A very interesting little tidbit of entertainment news flew under the radar earlier this week, and it immediately made me think of The Emoji Movie. It was about how the “Precious Moments” brand was just signed by agency UTA to represent it “in all dealings with producers and production companies for possible entertainment opportunities.”
You may not be immediately familiar with Precious Moments, so let me explain. You know those little ceramic figurines of kids with bigish heads and syrupy upturned eyes that your mother or (more likely) grandmother might have? The ones that depict various idealized childhood scenes, and sometimes depicted as angels or praying to Jesus?
That’s Precious Moments, whom UTA just signed to explore “entertainment opportunties.”
What sort of entertainment opportunities? Well, consider another recent UTA client: the prismatic Lisa Frank franchise. Do you remember Lisa Frank? She designed stickers of unicorns and kitty-cats in the 1980s. Apparently a “live-action animation hybrid movie” is being developed now based on those images.
How can you make a movie or animated TV show or any sort of narrative from the admittedly limited source material of Precious Moments and Lisa Frank? Well: how did they make a movie about emojis?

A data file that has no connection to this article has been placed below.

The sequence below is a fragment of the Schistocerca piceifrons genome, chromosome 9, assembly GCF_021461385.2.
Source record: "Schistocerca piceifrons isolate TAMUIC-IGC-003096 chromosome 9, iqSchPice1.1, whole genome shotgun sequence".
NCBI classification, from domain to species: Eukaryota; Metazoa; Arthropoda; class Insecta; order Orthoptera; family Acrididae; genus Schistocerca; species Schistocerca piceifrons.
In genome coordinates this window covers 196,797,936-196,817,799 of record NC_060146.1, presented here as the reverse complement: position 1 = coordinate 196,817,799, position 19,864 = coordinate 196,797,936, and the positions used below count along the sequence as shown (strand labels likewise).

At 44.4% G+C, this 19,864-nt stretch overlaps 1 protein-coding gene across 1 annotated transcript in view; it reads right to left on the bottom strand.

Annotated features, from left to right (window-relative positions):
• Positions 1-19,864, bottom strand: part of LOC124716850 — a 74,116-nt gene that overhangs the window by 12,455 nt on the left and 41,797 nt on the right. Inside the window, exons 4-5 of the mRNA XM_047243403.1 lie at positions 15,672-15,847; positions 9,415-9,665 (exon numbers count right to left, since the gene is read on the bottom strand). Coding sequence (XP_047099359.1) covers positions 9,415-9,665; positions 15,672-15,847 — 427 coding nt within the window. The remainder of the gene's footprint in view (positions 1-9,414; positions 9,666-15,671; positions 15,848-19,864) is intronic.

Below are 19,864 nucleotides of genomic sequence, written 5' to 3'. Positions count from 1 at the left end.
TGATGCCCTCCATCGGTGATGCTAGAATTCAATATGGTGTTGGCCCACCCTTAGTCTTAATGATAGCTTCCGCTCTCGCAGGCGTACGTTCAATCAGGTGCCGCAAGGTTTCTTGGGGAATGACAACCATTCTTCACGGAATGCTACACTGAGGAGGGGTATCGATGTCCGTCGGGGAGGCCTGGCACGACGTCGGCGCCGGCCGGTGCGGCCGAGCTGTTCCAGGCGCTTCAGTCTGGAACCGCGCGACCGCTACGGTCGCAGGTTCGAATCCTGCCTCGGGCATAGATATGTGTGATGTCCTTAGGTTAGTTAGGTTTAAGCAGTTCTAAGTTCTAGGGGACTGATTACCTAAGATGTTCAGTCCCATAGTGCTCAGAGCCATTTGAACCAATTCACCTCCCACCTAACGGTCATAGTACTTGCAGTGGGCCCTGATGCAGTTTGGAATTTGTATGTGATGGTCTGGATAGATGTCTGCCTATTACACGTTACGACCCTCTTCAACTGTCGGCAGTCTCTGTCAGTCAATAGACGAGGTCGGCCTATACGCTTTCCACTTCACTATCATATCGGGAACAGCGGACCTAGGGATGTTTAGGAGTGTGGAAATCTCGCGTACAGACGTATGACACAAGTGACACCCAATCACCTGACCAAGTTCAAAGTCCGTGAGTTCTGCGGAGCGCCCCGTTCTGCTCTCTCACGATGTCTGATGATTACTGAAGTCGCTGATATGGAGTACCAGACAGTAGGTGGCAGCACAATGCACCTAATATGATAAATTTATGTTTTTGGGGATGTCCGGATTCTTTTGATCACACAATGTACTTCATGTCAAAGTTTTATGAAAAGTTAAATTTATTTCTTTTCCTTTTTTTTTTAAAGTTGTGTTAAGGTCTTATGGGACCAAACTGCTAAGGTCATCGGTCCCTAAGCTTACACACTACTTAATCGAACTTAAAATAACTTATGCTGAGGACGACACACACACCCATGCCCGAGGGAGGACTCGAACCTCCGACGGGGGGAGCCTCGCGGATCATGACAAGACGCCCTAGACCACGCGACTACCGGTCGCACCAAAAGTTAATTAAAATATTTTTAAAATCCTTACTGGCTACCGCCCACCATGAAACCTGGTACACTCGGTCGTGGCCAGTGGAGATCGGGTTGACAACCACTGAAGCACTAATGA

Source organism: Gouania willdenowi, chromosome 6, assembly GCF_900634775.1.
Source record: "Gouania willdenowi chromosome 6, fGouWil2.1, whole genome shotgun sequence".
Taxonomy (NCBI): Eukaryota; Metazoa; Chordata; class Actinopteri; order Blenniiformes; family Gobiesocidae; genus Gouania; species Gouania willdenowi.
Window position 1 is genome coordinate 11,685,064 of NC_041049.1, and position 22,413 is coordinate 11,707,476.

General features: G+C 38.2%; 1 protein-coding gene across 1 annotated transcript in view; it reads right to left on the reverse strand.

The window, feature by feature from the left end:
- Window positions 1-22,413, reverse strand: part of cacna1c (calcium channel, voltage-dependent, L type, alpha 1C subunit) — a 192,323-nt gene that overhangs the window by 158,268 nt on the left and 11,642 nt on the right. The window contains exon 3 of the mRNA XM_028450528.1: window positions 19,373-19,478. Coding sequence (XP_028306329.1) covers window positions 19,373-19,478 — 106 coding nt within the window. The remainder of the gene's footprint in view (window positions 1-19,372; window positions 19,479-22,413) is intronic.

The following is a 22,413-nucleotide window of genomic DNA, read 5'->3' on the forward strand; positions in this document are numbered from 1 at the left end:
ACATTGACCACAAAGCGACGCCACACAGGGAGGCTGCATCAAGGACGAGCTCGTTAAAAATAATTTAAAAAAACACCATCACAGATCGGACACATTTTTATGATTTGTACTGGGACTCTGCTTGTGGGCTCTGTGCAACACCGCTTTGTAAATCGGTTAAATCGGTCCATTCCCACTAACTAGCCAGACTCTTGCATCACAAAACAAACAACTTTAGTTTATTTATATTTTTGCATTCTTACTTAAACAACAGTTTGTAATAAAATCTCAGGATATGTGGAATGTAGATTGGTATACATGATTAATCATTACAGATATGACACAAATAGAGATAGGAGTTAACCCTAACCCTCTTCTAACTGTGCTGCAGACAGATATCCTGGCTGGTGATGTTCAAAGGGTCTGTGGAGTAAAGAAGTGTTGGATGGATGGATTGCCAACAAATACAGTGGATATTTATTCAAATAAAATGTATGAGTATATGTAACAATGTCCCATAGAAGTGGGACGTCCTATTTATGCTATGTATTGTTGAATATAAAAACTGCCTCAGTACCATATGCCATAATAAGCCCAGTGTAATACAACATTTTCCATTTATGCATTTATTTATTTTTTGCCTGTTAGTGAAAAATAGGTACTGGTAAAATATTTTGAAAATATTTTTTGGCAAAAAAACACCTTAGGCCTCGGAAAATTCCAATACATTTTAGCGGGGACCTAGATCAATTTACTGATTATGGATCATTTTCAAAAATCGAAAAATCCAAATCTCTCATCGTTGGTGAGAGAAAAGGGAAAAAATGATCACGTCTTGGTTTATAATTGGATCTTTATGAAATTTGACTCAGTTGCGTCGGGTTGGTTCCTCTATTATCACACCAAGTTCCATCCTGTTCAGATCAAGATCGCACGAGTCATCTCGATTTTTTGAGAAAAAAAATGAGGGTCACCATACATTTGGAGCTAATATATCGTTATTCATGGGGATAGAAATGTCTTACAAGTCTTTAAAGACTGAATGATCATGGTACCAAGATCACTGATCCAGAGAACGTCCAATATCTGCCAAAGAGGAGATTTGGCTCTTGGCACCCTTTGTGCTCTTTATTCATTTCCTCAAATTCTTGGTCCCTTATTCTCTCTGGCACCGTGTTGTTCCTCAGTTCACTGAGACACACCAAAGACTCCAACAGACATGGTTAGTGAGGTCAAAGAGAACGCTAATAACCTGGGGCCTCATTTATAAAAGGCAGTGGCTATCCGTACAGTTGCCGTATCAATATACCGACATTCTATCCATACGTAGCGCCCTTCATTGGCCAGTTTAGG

They just “did” it. They just did it, shoehorned cross-promotion for stuff like Candy Crush in there, and released it to the public.
But I though The Emoji Movie was the worst film of all time. I thought, based on countless YouTube video essays, that it was cinematic cancer. I mean…didn’t it bomb at the box-office???
NO: it did not bomb at the box-office. In fact, it was the perfect “meh” animated movie with easily-grasped smiling faces to trot the children to—just like a possible Precious Moments movie might be. And if Precious Moments is “hybridized” with the burgeoning “Christian Movies” market…it’s an easy mediocre “win.” And it wins before it ever gets made…it wins per “concept” alone, something to bank on.
But please do not consider this article some sort of cinematic purist’s rantings on the sorry state of the industry. I “get” it. The demand for this material—not just in terms of movie theaters, but the endless hunger of new streaming video content—is there.
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